Saturday, January 17, 2015

Ko Wen-je and Lin Yu-chang Push for Nangang to Keelung MRT

One of Ko Wen-je's first moves after being elected mayor of Taipei was declaring support for a Nangang to Keelung MRT line, as part of a plan to build "youth housing" in Keelung. Although extending the MRT to Keelung seems to make sense and appears to be popular in Xizhi and Keelung, it hasn't gone anywhere- and for good reason.
For one thing, the route is already served by the TRA. Yes, the MRT is a good deal more pleasant and better-run, but given that MRT is supposed to stop at least once every two kilometers it's hard to see how it could be as fast as the TRA, even allowing for lower headways. What's more, the TRA is already slower than freeway buses, at least during off-peak.
There's also the question of demand: it isn't clear that enough people want to travel between Keelung and Taipei to justify an additional rail line. Even Keelung Station doesn't get a whole lot of ridership, with 6.5 million rides last year- about the same as Yingge and far fewer than Shulin, Taoyuan or Zhongli. Except for Songshan all the other stations between Taipei and Keelung have even fewer passengers.
Even if we assume there is sufficient unmet demand, the case for a new MRT line isn't obvious. Increasing capacity on the TRA could be sufficient, and would avoid the steep price tag of a whole new MRT line. The government has already taken some steps to do this, by adding a third track to a section of the TRA line near Nangang, but there are still only 11 trains per direction during rush hour- far fewer than many other similar rail systems manage in other countries. Longer trains could also be considered, as well as larger doors and level boarding to speed passenger flow and shorten dwell times. If capacity really does hit a maximum, perhaps it would be possible to add even more 3-track segments, 3-track the whole line, or rebuild curvy sections to shorten travel time. This would be expensive, but it would presumably still be cheaper than a whole new MRT line, and would provide much better connectivity with the rest of the TRA system. Turning lanes on the freeway into bus-only lanes could also increase the transportation capacity between Taipei and Keelung.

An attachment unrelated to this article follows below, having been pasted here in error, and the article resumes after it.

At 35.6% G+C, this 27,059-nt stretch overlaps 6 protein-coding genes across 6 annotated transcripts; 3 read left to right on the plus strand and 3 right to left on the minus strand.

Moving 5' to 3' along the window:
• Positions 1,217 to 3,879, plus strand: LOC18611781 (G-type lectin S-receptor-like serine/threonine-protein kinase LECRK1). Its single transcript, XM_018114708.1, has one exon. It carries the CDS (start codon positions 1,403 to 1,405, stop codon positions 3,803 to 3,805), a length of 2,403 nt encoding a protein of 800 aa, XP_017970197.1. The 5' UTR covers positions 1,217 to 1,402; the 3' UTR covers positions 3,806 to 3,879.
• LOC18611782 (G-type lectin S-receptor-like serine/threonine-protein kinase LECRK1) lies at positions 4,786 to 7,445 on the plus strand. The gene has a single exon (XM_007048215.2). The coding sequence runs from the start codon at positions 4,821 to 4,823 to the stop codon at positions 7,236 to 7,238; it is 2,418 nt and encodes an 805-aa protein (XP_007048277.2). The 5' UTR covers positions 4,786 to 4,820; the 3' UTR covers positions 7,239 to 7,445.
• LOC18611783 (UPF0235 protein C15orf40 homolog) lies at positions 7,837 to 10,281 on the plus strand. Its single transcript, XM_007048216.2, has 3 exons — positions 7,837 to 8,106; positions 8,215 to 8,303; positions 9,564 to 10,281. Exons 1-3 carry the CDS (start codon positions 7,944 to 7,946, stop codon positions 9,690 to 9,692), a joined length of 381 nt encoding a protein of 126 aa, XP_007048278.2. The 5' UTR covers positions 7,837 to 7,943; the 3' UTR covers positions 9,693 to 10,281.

If bus lanes and upgrading the TRA isn't enough, then an MRT line would make sense- but not for bringing people from Keelung to Taipei. An MRT line could provide local, short distance service, with connections to major TRA stations providing transfers to TRA trains, which would provide express service. Such a line could probably terminate at Wudu or at the farthest Baifu, beyond which there simply aren't that many people until you get to downtown Keelung. Ideally the Bannan Line would be extended, though the current government claims that any Bannan Line extension would be blocked by the TRA and HSR and would therefore be impossible. Alternatives include extending the as-yet-unbuilt Minsheng-Xizhi Line, as the KMT appears to favor, or extending the Neihu Line. Ko and Keelung mayor-elect Lin Yu-chang seem to prefer starting a new line from Nangang, though that would force everyone bound for Taipei to transfer and make such a line less appealing than the TRA.
Even if there is too much demand for any of the above ideas to handle, then a whole new express line could be considered- but an MRT line, as it is defined in Taiwan right now, would probably still be too slow to compete with current options.
Although it's great that the Taiwanese electorate is still supportive of MRT, the government should still only build it when it's actually appropriate. There should also be a concerted effort to improve the TRA, which is all too often treated as a tourist attraction, rather than as the serious transportation system it is for hundreds of thousands, and could be for hundreds of thousands more.

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